Filezilla Review – Free FTP Program

filezilla-reviewIn the past I’ve relied heavily on the Dreamweaver FTP interface. Although that worked and still does work, I find myself using it less and less. That’s because of the Filezilla free FTP program.

Filezilla is a free FTP program that will cover what you need in terms of getting files or taking files from servers. It receives fairly regular updates which means that the developers care about making it better and more secure.

What I do like is the export option which makes it easy to keep your site settings safe and backed up. I’ve moved from an old PC and having all those settings saves a lot of headaches. Of course if you are dealing with a smaller amount of connections, then this feature may not be as important to you. One lacking aspect of Filezilla, which I will get into later, is the lack of file transfer history. See further down in the review for details of my experience in accidentally deleting server side files and breaking a WordPress installation.

There are a great number of settings that you can tweak. This includes:

  • Connections
  • FTP modes
  • SFTP
  • Generic proxy
  • Transfer settings
  • Interface settings
  • File editing
  • Misc settings

On aspect of Filezilla which I really enjoy is the easy and quick viewing of server side files. One tip though, is you might want to go into “File editing” and remove the filetype associations. Most time, if not all the time, I simply want to use Notepad. Filezilla will default to use Notepad if you remove or untick the filetype associations.

All the windows are adjustable so that you can see local files, server side files and the file transfer dialogue window. This is typical of any FTP program, but certainly Filezilla has no shortcomings in terms of making the viewable area just how you want it.

I recommend that you download and give Filezilla a try. It’s FREE so what have you got to lose?


Filezilla Screenshots (click on image for large size)

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What Filezilla Doesn’t Have, Which I Wish It Had

Short story time. I love Filezilla because it’s a great free ftp program. It gets updated and it seems as secure and as reliable as I’ve needed. I’m going to mention a setting that you’re going to wish Filezilla had.

I made the unfortunate mistake of deleting files for a WordPress installation that was completely unintended. Let’s just say one of those files was the wp-config.php file. Let’s just say that within that file is your connection to the database information. In terms of mistakes, this was a catastrophic failure. I had essentially instructed Filezilla to delete the entire wordpress installation folder. That would mean my entire site. As I witnessed the files being deleted I realized I screwed up royally. You might say, “what about backups?”. Let’s just say that I did not have any backups and my host did not have backups. If you can believe that! I essentially started a self destruct mode, and when I realized what was happening, the only thing I could do to stop to process was to exit the program. It was a full-on panic situation!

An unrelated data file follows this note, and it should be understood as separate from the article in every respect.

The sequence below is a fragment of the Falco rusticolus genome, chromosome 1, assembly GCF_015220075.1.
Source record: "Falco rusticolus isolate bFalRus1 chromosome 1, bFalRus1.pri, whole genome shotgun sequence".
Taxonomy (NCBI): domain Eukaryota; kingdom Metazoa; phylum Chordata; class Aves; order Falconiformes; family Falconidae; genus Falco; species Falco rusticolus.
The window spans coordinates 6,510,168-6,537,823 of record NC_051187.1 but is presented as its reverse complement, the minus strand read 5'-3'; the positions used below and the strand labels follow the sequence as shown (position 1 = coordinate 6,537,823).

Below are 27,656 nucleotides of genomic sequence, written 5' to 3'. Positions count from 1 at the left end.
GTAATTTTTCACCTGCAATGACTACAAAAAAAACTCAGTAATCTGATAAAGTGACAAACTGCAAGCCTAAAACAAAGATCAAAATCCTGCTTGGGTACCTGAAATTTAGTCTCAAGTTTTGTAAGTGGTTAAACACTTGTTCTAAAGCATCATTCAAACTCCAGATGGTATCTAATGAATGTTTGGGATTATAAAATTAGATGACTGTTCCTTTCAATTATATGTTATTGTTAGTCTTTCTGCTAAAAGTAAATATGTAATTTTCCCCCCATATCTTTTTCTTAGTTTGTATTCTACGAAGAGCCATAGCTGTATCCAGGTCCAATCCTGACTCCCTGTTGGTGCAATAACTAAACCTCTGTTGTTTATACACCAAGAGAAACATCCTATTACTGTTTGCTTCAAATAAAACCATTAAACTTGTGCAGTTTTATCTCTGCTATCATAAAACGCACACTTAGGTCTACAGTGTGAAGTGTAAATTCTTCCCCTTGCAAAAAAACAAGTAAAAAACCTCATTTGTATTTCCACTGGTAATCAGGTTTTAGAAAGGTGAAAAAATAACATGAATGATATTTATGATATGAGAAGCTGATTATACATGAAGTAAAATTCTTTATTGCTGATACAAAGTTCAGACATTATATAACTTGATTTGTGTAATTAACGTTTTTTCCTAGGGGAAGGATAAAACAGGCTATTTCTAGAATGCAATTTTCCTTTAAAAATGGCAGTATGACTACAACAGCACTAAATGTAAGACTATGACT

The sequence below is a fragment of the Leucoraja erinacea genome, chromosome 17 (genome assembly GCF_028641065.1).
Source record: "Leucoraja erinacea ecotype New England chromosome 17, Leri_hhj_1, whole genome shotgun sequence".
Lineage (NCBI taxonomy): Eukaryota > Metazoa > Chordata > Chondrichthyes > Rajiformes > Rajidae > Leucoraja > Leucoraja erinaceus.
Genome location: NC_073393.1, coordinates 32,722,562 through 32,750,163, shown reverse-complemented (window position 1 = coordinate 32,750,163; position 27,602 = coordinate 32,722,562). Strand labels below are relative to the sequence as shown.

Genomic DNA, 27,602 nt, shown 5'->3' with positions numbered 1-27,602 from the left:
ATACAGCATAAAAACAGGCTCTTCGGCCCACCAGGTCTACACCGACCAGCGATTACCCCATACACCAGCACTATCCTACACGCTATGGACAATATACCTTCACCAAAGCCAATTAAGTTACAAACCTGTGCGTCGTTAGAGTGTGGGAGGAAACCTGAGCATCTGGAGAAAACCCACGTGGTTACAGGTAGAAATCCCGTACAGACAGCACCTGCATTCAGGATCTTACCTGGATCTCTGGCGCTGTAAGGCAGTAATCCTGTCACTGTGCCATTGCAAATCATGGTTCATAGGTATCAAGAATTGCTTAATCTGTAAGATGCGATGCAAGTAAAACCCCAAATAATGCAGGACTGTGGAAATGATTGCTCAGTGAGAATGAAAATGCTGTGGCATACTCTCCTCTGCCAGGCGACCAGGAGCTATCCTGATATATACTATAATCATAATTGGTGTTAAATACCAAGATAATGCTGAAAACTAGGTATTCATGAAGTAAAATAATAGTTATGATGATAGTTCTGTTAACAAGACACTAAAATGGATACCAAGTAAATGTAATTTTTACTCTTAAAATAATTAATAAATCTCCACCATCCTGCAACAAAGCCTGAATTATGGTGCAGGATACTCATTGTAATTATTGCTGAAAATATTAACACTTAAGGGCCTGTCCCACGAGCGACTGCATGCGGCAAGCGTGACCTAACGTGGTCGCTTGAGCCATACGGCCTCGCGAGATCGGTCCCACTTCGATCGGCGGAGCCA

The problem is of course that when you try to figure out what files got deleted, you ask yourself is there any record? In fact there isn’t. No file transfer logs and no file transfer history. Once you close the program, any references are GONE. Simply having a log file would allow me to very easily go back and see exactly the files that were deleted. As I tried to troubleshoot this, I see that Filezilla does in fact have a logging option, but it’s not going to help you at all when it comes to figuring out what files you just deleted from your server.

On a side note, I was able to create a new database user who could access the original database from the WordPress installation. I was able to determine the order in which Filezilla cleaned out my files and deleted them. First the root folder was emptied, next it goes alphabetically, deleting the folders. I could figure out the chunk of deleted files and folders using a bit of logic. One saving grace was the fact I had a local copy of the site (to an extent) that I could reference.

Moral of the story? Ensure you have a backup of your server files! Perhaps look at alternative FTP programs that offer some sort of logging or history of file transfers. Make sure your host has a backup of your entire account prior to cleaning up and pruning, although Host Gator said I had a backup file, which it turns out I DID NOT.

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